We make ourselves pictures of the facts.
I am thankful for Jay's question a couple of weeks ago about "the conditions (assuming they can be defined) which permit something to qualify as a full image" because it has given me so much to think about. I think I might have something halfway coherent to say about it now.
The first thing I want to note is the adjective "full", which I also used in the original post. I had talked about "full imagery" in contrast to the, as it were, "mere" aesthetic feeling of Kitasono's sample line
a shell, a typewriter and grapes
But I think it is important to remember that the items on this list are quite real, and the words themselves are "fully" meaningful. There seems, then, to be two sets of conditions: those that permit something to qualify as an item on a list and those that permit it to qualify as an image in a poem: indeed, we can say that what we're after here is the distinction between "mere" lists and "full" poems. And Kitasono's procedure is very interesting because it suggests that it is possible to produce imagery, and to go on to produce ideoplasty (or what he called "orthodox poetry"), by the accumulation of lists, i.e., by the concatenation of items.
Some will pause at the other words we seem compelled to use to state this problem, as I do. The conditions in question are to "permit" imagery, by "qualifying" something. We can ask, what is this "something" when divested of the relevant conditions? What is it qualified to be? I think we can proceed experimentally here.
Put three grapes on a white plate.
I am asking you actually to do this, or to do something that is, for all phenomenological intents and purposes, similar (put a couple of round purple somethings on a flat white something . . . or something.) It is not enough that you imagine it because that would of course beg the question.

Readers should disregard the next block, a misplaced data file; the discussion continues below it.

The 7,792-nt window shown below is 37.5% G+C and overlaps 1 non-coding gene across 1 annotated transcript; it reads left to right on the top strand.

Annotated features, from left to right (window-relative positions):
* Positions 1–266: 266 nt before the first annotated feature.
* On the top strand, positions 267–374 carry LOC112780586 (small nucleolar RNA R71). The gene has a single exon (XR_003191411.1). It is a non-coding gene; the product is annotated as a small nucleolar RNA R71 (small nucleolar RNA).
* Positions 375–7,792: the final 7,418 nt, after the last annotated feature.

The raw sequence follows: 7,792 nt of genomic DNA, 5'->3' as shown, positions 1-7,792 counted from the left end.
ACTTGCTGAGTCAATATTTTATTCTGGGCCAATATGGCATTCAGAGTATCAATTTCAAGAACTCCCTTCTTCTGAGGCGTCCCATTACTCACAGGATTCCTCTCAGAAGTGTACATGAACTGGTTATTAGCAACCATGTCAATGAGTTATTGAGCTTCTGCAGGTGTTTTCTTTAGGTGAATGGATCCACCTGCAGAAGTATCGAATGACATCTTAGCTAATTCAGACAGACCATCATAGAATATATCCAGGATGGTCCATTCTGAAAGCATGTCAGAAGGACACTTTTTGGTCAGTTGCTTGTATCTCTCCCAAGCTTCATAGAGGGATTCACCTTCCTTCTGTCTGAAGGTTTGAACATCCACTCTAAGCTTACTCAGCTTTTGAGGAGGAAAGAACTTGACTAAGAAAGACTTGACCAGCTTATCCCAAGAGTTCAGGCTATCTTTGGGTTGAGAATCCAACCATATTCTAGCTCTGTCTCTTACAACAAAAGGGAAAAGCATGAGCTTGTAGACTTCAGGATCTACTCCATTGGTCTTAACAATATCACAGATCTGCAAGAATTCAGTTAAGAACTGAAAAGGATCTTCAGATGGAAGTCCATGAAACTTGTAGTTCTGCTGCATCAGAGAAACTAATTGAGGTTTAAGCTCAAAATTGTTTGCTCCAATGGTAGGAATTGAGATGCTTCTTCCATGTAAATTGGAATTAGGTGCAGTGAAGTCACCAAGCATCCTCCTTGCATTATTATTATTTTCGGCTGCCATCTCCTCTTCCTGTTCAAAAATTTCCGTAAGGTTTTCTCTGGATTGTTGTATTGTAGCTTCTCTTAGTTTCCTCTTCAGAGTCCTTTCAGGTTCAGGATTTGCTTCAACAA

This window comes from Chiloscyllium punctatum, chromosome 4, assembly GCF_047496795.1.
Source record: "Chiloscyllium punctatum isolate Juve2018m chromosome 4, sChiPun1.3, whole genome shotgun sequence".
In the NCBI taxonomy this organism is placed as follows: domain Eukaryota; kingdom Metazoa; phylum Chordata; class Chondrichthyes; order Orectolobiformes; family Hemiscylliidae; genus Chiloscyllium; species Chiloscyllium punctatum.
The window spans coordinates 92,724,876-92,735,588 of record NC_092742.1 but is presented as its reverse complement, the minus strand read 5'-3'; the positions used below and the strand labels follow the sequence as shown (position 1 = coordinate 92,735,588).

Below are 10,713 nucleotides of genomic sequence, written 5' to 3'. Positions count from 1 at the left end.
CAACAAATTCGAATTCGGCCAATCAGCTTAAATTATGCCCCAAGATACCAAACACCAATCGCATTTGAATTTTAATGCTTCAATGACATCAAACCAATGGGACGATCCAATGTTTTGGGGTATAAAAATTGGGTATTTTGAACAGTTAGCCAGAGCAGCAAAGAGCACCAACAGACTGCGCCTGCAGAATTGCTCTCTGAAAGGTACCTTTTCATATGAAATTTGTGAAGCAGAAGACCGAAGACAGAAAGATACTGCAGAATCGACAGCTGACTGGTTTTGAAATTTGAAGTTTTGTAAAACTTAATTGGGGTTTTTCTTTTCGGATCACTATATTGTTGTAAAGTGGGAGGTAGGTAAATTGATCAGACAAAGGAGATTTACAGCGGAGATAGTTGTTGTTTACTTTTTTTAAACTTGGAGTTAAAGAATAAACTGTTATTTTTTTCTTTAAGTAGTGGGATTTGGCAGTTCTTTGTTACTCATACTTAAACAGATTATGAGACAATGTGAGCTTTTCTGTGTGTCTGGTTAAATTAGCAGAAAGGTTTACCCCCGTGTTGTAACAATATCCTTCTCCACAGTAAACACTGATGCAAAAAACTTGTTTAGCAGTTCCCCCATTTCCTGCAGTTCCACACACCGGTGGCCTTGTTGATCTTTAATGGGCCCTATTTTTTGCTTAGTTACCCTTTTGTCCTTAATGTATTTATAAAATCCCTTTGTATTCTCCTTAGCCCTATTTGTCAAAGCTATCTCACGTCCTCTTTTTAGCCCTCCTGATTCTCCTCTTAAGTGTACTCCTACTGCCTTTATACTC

You're stuck with the image as long as you look at this plate. Cover the plate with a napkin (or something). The image is lost but the items remain there under the napkin. My question now is whether something comparable can be achieved with words. I think Kitasono managed it.
The individual words, "shell", "typewriter", "grapes", evoke images immediately, but when listed along with the conjunction "and" we can't get our minds easily around what is supposed to be happening. That is, when listed, they become items. Now, consider our experiment in terms of a "mere" list
three grapes and a white plate
Well, this is qualitatively almost as good as
three grapes on a white plate
which is to say, it "qualifies as an image". Why? Because the grammar of these words themselves, "grapes" and "plate", so to speak, put the grapes on the plate for us. This sort of thing is no doubt what poetry teachers make a great deal out when trying to explain the brilliance of William Carlos Williams' art of lineation. Kitasono carefully selected words that are held together only by a vague aesthetic feeling, if at all.
I will say more on this tomorrow.